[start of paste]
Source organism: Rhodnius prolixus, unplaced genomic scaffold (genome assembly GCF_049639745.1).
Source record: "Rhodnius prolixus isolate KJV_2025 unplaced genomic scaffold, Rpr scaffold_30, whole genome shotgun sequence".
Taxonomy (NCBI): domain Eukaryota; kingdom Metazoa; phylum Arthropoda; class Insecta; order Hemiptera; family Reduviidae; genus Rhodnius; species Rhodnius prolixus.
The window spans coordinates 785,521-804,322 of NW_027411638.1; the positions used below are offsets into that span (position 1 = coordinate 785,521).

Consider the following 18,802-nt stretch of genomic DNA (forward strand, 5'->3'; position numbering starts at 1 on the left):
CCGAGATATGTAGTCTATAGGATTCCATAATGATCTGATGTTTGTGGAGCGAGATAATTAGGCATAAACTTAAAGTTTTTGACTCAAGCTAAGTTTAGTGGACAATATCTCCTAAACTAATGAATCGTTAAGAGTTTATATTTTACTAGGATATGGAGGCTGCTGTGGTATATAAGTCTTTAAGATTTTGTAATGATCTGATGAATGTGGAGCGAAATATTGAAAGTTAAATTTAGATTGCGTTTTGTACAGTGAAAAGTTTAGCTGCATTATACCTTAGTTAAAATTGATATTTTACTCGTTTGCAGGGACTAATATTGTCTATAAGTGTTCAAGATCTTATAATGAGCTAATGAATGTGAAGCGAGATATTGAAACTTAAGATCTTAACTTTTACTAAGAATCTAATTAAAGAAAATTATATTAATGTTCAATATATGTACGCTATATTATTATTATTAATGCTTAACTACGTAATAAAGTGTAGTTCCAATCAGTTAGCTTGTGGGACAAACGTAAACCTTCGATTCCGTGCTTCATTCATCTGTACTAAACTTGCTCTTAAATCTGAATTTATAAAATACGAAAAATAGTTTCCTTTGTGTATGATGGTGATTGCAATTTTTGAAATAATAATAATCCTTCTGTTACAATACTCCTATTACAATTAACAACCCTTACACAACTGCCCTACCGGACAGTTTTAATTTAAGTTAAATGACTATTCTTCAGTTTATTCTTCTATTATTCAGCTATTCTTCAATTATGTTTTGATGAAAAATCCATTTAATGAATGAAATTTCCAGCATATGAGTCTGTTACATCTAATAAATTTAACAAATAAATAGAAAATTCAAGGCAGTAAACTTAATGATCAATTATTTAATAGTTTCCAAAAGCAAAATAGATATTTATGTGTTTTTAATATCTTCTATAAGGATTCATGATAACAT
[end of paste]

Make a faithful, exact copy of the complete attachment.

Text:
Source organism: Rhodnius prolixus, unplaced genomic scaffold (genome assembly GCF_049639745.1).
Source record: "Rhodnius prolixus isolate KJV_2025 unplaced genomic scaffold, Rpr scaffold_30, whole genome shotgun sequence".
Taxonomy (NCBI): domain Eukaryota; kingdom Metazoa; phylum Arthropoda; class Insecta; order Hemiptera; family Reduviidae; genus Rhodnius; species Rhodnius prolixus.
The window spans coordinates 785,521-804,322 of NW_027411638.1; the positions used below are offsets into that span (position 1 = coordinate 785,521).

Consider the following 18,802-nt stretch of genomic DNA (forward strand, 5'->3'; position numbering starts at 1 on the left):
CCGAGATATGTAGTCTATAGGATTCCATAATGATCTGATGTTTGTGGAGCGAGATAATTAGGCATAAACTTAAAGTTTTTGACTCAAGCTAAGTTTAGTGGACAATATCTCCTAAACTAATGAATCGTTAAGAGTTTATATTTTACTAGGATATGGAGGCTGCTGTGGTATATAAGTCTTTAAGATTTTGTAATGATCTGATGAATGTGGAGCGAAATATTGAAAGTTAAATTTAGATTGCGTTTTGTACAGTGAAAAGTTTAGCTGCATTATACCTTAGTTAAAATTGATATTTTACTCGTTTGCAGGGACTAATATTGTCTATAAGTGTTCAAGATCTTATAATGAGCTAATGAATGTGAAGCGAGATATTGAAACTTAAGATCTTAACTTTTACTAAGAATCTAATTAAAGAAAATTATATTAATGTTCAATATATGTACGCTATATTATTATTATTAATGCTTAACTACGTAATAAAGTGTAGTTCCAATCAGTTAGCTTGTGGGACAAACGTAAACCTTCGATTCCGTGCTTCATTCATCTGTACTAAACTTGCTCTTAAATCTGAATTTATAAAATACGAAAAATAGTTTCCTTTGTGTATGATGGTGATTGCAATTTTTGAAATAATAATAATCCTTCTGTTACAATACTCCTATTACAATTAACAACCCTTACACAACTGCCCTACCGGACAGTTTTAATTTAAGTTAAATGACTATTCTTCAGTTTATTCTTCTATTATTCAGCTATTCTTCAATTATGTTTTGATGAAAAATCCATTTAATGAATGAAATTTCCAGCATATGAGTCTGTTACATCTAATAAATTTAACAAATAAATAGAAAATTCAAGGCAGTAAACTTAATGATCAATTATTTAATAGTTTCCAAAAGCAAAATAGATATTTATGTGTTTTTAATATCTTCTATAAGGATTCATGATAACAT